But I had never met my grandfather. I had heard stories about him, of course, both at home and later, at school. He had appeared in one of my textbooks; he was little more than a footnote under “Energy and Progress,” but his achievements were significant. A successful, if eccentric, industrialist and inventor, he had developed a powerful motor that ran on almost any source of methane, from raw sewage, landfill gases, or even bubbles under the ocean. The process helped to reduce the overall toxicity of the worst of our country’s landfill pits, and encouraged the decomposition of organic material so well that one of the country’s largest landfills had become a sinkhole practically overnight. Grandpa had died before solving that challenge – how to prevent the collapse and spontaneous combustion of massive landfills. That sinkhole burned an angry, deep reddish orange as far down as the eye could see. I wondered if it went all the way to the earth’s core. Or maybe, it was the proverbial “hole to China,” though I suspected, in later years, that the Chinese would have put up quite a stink, especially if it had smelled as vile as our hellacious pit was reputed to smell, anywhere within a two mile radius. The glowing hell-pit had even been photographed by astronauts on board the International Space Station. As a consequence of this noxious terror, my grandfather had had deep misgivings about using the oceanic methane bubbles commercially, and had deliberately encoded some of his notes to prevent his experiments from being replicated. Despite knowing the reasons for his secrecy, some scientists were only more challenged to solve the riddle of his hand-written notes, correct the errors they presumed to know existed in them, and bring that vast, untapped energy source to the people. Gran said she thought it was stress from the fear and dread Grandpa felt, each time one came close to succeeding, that led to the heart attack that killed him. She kept his notebooks locked in a vault, somewhere. The originals would have been worth a great deal, but she had no need of money. She insisted that the world was not ready for that kind of power.
I suspect Gran thought the world wasn’t ready for other kinds of power, either. We never spoke at length about politics or politicians; she had no use for any of them.
I glanced down at my watch and my heart quickened. Third Period would start in four minutes. I asked the Librarian if I could check out the dog-eared copy of Rebecca.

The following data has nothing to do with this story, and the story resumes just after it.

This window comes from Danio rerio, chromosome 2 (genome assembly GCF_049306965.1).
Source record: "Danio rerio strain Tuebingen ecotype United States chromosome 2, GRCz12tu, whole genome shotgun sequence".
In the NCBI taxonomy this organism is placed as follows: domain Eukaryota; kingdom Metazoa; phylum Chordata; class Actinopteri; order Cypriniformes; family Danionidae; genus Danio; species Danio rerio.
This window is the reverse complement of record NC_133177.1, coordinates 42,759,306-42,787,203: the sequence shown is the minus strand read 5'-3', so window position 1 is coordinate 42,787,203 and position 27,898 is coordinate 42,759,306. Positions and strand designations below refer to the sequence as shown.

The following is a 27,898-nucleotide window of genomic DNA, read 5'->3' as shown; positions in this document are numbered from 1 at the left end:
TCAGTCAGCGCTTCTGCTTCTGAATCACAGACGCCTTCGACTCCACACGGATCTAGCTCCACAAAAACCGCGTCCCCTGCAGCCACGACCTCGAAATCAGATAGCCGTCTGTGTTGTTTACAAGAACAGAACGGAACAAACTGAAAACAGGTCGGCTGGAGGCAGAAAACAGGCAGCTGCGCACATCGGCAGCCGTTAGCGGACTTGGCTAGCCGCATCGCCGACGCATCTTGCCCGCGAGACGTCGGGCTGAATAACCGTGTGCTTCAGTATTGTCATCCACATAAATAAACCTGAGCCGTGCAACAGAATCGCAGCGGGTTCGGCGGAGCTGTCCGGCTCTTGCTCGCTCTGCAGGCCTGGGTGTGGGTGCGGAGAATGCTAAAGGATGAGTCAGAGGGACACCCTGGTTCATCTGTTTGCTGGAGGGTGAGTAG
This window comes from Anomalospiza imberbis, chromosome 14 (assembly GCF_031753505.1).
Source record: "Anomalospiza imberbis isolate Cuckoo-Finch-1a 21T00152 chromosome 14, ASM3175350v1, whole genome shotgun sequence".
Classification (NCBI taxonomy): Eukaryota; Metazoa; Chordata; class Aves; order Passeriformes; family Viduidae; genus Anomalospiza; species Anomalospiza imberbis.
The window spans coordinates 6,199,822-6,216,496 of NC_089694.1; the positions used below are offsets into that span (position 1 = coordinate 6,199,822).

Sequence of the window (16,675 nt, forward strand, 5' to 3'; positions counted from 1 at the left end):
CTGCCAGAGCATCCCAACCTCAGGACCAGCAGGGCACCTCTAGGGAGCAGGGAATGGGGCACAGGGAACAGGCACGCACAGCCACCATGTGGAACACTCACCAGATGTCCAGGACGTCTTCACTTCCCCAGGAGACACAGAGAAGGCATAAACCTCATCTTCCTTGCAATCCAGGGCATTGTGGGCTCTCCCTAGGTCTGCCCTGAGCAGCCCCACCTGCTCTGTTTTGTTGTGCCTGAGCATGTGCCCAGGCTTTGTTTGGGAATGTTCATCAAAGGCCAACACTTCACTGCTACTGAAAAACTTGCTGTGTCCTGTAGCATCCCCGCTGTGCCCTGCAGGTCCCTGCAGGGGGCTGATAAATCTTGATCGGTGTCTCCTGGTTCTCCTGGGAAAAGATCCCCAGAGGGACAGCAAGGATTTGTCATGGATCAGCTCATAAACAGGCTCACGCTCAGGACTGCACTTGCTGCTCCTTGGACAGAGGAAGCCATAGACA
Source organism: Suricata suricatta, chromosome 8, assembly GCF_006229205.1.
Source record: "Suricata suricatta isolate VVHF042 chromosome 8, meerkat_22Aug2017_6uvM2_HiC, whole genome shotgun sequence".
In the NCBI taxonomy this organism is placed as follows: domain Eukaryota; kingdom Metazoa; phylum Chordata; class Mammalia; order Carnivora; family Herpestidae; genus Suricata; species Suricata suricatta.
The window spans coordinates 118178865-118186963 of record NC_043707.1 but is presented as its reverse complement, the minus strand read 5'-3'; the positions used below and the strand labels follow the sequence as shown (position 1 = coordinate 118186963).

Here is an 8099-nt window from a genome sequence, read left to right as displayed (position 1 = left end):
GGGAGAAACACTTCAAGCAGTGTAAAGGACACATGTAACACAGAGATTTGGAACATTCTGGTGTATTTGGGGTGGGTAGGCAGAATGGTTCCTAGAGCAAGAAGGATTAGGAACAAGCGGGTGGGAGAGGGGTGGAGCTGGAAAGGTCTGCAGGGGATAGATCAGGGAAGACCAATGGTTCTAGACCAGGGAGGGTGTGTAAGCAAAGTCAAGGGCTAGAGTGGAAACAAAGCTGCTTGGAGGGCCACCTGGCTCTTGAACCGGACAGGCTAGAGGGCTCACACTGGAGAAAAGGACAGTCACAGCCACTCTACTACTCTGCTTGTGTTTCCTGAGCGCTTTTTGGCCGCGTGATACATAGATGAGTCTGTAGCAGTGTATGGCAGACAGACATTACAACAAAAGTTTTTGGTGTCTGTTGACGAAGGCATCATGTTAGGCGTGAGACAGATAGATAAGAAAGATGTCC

“You were the last seven people to check it out,” she remarked, her rheumy eyes brightening with mirth as she pulled out the borrowing card to show me. “And before you, it sat there lonely and unloved for five full years. You might as well keep it,” she added.
“Let’s call it an open-ended loan.” I nodded. She and I might be the only people in this school who appreciated its worth, and she was probably thinking of ways to sell it and expand the library’s collection with the proceeds. I might buy it – or donate Gran’s copy – when my own adventure was finished.
Live-blogging a novel is sort of the equivalent of karaoke for writers. Only the courageous, drunk, or daring ever try it. I’m not drunk.
The sidebar notes I’m keeping in OneNote are an eye-opener! Without reviewing the previous chapters, who can name all the characters introduced so far, and tell me one significant thing about them? (Don’t worry – I’d flunk this quiz, right about now, myself!) This is the point at which I start creating a timeline, if only to ensure that Janie’s mom wasn’t five when she gave birth to her, and that her Grandfather wasn’t 110 when he died. THIS is the point at which an outline and character sheets might come in handy.
ON THE OTHER HAND… since the story sort of comes to me as I’m writing it, I’m not convinced it’s even possible for me to create full-blown characters and back stories until I have, at least, a fully fleshed-out rough draft. So that’s the approach I’m taking.
Do tell me if you spot any rifts in the time-space continuum, or any leaps of setting that would require wormholes and time machines to traverse.
In other news, my left hand still feels like it’s barely starting to wake from a massive injection of Novocain. It’s a slow process. I doubt I’ll manage the 10K+ words/day it’s going to take to claim a spot in the NaNoWriMo Winners’ Circle, and I’m grateful that none of you seem too concerned about that, either. We should get to “The End” around Christmas, at the rate I’m writing now.